As an agency focused on public health and patient safety, the Food and Drug Administration (FDA) has been very active over the past five years in particular in overseeing medical device cybersecurity. In the last month alone, the FDA has announced that it is updating its pre-market guidance to account in greater detail for cybersecurity risks such as ransomware. The FDA has been working across the whole health ecosystem to issue safety communications, alerts and advisories, highlighting device vulnerabilities that require an action such as a product recall. On the data security and privacy front, the Department of Health and Human Services Office for Civil Rights (OCR) has enforcement responsibilities for the Health Insurance Portability and Accountability Act of 1996 (HIPAA), so while this agency is not focused on devices per se, it covers data from connected devices used throughout the health ecosystem. The Federal Trade Commission (FTC), which is our general data and privacy regulator in the U.S., has been holding workshops on connected devices. While it has not brought any cases specifically for connected medical devices and data loss, it’s very possible that it will – and its jurisdiction includes connected devices sold directly to consumers that may not be subject to FDA approval or OCR oversight. Finally, we are seeing a lot of activity from state attorneys general. They are bringing more investigations on behalf of their residents to encourage compliance with “reasonable” data security practices and privacy interests rooted in general consumer protection. While, again, there is not much specifically related to medical devices, this oversight is only ramping up and we expect that connected devices will come under scrutiny.
What advice do you have for companies developing and manufacturing medical devices?
There’s an ongoing need for risk management and assessment throughout the life cycle of these devices so it’s very important to build that into the process at the outset. It will help prevent incidents but also protect a company if there is a bad outcome and regulators come looking for documentation of reasonable security practices.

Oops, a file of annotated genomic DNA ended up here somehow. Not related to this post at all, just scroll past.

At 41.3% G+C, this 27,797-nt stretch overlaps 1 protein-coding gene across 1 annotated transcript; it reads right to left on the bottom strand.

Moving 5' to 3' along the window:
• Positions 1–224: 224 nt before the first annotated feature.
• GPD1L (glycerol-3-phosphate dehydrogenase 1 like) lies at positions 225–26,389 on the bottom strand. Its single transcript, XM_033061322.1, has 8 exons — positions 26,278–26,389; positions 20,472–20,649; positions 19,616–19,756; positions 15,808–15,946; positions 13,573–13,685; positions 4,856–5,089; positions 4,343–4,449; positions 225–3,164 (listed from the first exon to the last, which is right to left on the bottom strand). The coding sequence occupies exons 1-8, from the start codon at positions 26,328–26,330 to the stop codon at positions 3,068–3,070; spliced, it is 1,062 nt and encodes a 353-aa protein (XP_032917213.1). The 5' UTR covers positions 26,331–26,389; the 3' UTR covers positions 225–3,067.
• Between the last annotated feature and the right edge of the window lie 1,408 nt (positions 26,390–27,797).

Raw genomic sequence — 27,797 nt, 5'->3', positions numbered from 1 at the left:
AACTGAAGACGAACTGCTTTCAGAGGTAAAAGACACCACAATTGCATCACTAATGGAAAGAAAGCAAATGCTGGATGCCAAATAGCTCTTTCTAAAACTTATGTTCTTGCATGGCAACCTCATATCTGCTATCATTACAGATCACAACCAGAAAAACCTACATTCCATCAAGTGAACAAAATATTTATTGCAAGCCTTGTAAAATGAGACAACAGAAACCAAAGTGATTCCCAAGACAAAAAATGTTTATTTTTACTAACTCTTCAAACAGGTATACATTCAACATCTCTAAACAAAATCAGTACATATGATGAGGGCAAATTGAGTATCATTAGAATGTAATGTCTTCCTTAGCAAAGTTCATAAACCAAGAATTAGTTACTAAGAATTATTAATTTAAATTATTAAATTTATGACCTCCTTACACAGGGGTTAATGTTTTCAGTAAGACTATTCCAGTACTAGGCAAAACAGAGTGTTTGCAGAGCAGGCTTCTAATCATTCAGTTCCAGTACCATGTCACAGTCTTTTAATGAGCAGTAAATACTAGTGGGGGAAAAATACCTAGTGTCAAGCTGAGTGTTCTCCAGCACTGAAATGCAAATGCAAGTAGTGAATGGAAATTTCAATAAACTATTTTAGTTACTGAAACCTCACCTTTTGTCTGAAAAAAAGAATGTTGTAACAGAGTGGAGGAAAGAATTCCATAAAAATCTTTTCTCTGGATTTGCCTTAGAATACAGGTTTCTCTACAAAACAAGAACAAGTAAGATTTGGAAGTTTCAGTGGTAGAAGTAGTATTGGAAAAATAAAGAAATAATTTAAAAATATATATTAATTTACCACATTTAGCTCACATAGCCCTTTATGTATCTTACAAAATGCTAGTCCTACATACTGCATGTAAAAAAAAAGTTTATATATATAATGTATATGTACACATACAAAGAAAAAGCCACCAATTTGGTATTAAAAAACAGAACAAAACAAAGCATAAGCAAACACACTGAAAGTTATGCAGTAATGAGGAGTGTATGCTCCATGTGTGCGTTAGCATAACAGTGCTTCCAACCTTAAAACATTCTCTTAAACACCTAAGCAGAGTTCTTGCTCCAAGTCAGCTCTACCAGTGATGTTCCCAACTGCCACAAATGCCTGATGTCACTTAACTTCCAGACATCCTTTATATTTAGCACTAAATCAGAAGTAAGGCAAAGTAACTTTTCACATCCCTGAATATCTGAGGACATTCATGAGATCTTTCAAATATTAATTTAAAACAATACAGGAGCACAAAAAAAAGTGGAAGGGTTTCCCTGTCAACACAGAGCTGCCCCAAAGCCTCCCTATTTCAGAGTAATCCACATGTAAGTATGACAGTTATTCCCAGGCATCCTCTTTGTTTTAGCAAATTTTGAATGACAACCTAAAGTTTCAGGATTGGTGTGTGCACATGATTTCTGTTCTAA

Insurance is getting a lot more attention as we see our clients looking closely at data loss events and whether they are covered by existing policies or would require additional cyber and privacy liability coverage. As we’ve seen, a single vulnerability can have significant and widespread consequences. In the case of WannaCry, hospitals were reverting back to paper processes, creating major upheaval. Clients want to get ahead of these risks which can prove catastrophic, but they also need to be aware that insurers may well impose their own requirements as a condition for coverage.
Finally, a number of organizations such as Underwriters Laboratory have come forward with a cybersecurity certification process for medical devices, which offers a set of standards and a baseline for risk management. Whether or not these certifications offer a benefit or limit legal liability is an interesting risk calculation in and of itself and the answer remains to be seen. This whole part of the landscape is evolving so we should all continue to pay attention to it.
Medical devices are transforming the point of care from a model of in-patient diagnostics and care to real-time diagnostics and monitoring in homes and other locations. Connectivity improves physicians’ abilities to gather data quickly and more efficiently, but as a result, expands the security and privacy footprint for personal and health data. At NetDiligence, we value the expertise that Paul Otto and Hogan Lovells bring to us as a leading firm in the healthcare space, and we look forward to their insights as this nascent cyber risk evolves.